Stevens County Commissioners issue wolf safety announcement
Jan. 12, 2019 Updated Tue., Jan. 15, 2019 at 2:10 p.m.
The Stevens County Commissioners announced Tuesday that “(wolf) packs have come very close to homes in several areas of Stevens County.”
The message, sent to local radio stations and posted on the Stevens County Sheriff’s Facebook page, singled out the Orin Rice, Seigel Hill Road, Mingo Mountain, Valley Westside and Crystal Falls areas. There have been no reports of dangerous or threatening behavior.
Stevens County does not manage wolves. Instead, the animals, which are a state endangered species, are managed by the Washington Department of Fish and Wildlife
County Commissioner Don Dashiell said the county has asked WDFW to warn residents if wolves are spending time near their homes. But WDFW has declined. That, Dashiell said, prompted the commission to issue the warning.
“If the game department is not going to tell anyone, I’d hate for us to have this information and then have something happen,” Dashiell said.
Donny Martorello, the wolf policy lead for WDFW, confirmed that there has been increased wolf activity in the area. But that’s not unusual during the winter, he said. As the snow piles up in the mountains, elk and deer move to lower elevations and wolves follow.
“This is normal seasonal wolf movement,” Martorello said. “We very much honor the county’s role here. If they feel like they need to do that.”
Martorello said the local government is better suited to notify citizens than WDFW, which is why the agency doesn’t normally notify people if wolves are in the area.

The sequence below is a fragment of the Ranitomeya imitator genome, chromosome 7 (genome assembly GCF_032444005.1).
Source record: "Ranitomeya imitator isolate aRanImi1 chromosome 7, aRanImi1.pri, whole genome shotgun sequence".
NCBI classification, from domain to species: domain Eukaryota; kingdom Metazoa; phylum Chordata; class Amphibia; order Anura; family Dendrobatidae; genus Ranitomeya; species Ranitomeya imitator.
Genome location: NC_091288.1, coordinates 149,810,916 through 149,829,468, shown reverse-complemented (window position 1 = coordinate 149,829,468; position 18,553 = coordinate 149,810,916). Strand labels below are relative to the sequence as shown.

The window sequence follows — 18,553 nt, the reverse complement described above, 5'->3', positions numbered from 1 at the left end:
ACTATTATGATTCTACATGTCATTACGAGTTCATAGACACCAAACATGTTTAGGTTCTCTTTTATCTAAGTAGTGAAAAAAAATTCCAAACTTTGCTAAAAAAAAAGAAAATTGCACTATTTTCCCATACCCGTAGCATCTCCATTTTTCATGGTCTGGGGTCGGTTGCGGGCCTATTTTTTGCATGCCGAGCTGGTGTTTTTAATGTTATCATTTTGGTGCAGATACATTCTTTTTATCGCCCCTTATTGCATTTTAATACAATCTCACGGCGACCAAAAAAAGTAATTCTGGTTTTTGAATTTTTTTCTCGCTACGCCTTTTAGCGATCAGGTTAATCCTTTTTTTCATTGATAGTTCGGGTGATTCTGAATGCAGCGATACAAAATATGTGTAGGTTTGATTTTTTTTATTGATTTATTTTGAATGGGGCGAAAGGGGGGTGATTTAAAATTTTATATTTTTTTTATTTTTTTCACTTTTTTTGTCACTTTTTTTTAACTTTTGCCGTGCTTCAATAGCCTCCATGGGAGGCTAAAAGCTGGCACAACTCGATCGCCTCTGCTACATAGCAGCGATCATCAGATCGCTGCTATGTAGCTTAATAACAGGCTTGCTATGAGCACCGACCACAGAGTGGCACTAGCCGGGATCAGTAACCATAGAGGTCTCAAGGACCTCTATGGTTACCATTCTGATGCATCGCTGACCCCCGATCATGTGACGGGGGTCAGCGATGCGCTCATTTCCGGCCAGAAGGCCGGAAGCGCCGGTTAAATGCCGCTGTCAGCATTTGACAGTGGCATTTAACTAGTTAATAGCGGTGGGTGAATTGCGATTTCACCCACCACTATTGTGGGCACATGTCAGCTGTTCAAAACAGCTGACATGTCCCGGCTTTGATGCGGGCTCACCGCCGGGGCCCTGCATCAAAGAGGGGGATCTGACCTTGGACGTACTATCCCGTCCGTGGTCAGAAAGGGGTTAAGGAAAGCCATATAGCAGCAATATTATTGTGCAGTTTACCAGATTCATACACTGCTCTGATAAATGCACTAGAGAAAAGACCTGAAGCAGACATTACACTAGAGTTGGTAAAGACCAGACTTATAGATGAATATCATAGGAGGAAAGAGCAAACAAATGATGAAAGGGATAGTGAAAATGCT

Jay Shepherd, a co-founder of the Northeast Washington Wolf Cattle Collaborative, lives in Chewelah. He’s seen an increase in wolf signs and encounters, but he sees it as a potential learning lesson for wolves and people.
“I think educating people on how to respond to wolf encounters is going to help both people and wolves, and their pets and their livestock,” he said. “I think how to respond to it in a legal manner would be a good educational effort.”
Those kind of efforts could include scaring the animals away, removing attractants such as food and securing animals. When Shepherd worked for WDFW he often encouraged landowners to buy an air horn to scare the canines away.
Scaring wolves away is important, Shepherd said. Wolves can become habituated to humans, which is more likely to lead to aggressive behavior. They are also attracted to dogs and can become “friends” like a wolf near Ione, Washington, did in 2014.
But it’s rare for wolves to attack – much less kill – people. Normally, the canines are timid and stay far from humans, but wolves did tree a biologist in the Okanogan Wenatchee National Forest this summer. An investigation determined that the biologist accidentally stumbled upon a “rendezvous” site and the wolves were likely acting defensively to protect offspring or food sources. Rendezvous sites are home or activity sites where weaned pups are brought from the den until they are old enough to join adult wolves in hunting activity.
Not all found the announcement good-intentioned.
“What they’re trying to do is inflame the situation and make it sound like it’s dangerous for people,” said Chris Bachman, the wildlife program director for the Spokane-based Lands Council.
He emphasized that wolf attacks on humans are exceedingly rare.
This past year has been tough for wolves and cattle. For the first time, wolves from three Washington packs were in the state’s crosshairs, following repeated wolf attacks against cattle. On Friday, wolves from the Old Profanity Peak pack area were blamed for the death of two calves and a cow.
“It was a very challenging year,” Martorello said.
Correction: Due to a reporter’s error an earlier version of this story incorrectly stated wolves status on Washington’s endangered species list. Wolves are a state endangered species. The story has been corrected.
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